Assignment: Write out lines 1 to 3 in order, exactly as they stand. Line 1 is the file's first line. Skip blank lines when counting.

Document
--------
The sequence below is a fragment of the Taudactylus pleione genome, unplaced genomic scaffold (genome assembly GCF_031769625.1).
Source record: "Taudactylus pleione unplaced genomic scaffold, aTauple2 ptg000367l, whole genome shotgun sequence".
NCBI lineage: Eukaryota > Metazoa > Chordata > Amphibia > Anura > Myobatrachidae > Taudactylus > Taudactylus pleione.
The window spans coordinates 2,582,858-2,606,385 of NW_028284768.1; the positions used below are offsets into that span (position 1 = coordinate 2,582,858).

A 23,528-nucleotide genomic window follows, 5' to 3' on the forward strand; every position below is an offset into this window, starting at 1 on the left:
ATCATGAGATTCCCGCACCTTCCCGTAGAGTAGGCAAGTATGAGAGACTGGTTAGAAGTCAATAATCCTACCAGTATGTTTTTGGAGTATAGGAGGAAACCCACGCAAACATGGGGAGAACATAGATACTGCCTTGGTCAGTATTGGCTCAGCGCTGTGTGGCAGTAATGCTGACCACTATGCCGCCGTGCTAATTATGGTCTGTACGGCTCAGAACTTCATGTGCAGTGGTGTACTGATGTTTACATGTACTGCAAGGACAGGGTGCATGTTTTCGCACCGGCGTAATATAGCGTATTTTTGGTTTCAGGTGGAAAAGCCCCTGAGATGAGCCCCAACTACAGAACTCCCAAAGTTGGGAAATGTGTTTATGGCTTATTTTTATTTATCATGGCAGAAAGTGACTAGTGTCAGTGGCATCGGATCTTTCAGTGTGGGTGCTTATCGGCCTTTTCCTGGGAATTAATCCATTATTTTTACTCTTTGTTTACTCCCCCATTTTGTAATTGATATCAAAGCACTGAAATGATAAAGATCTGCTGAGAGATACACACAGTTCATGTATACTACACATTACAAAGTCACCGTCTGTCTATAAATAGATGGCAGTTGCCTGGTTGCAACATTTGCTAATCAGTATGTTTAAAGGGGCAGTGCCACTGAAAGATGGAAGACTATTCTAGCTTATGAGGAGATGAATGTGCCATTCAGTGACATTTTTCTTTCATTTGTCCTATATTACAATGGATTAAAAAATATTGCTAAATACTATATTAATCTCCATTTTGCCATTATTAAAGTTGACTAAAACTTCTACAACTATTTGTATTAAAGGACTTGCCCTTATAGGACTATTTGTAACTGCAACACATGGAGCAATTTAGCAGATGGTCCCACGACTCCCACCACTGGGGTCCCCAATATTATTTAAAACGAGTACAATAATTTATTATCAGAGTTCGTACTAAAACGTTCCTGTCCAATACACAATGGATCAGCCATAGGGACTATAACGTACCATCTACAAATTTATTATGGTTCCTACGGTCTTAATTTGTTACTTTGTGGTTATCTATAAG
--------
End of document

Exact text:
The sequence below is a fragment of the Taudactylus pleione genome, unplaced genomic scaffold (genome assembly GCF_031769625.1).
Source record: "Taudactylus pleione unplaced genomic scaffold, aTauple2 ptg000367l, whole genome shotgun sequence".
NCBI lineage: Eukaryota > Metazoa > Chordata > Amphibia > Anura > Myobatrachidae > Taudactylus > Taudactylus pleione.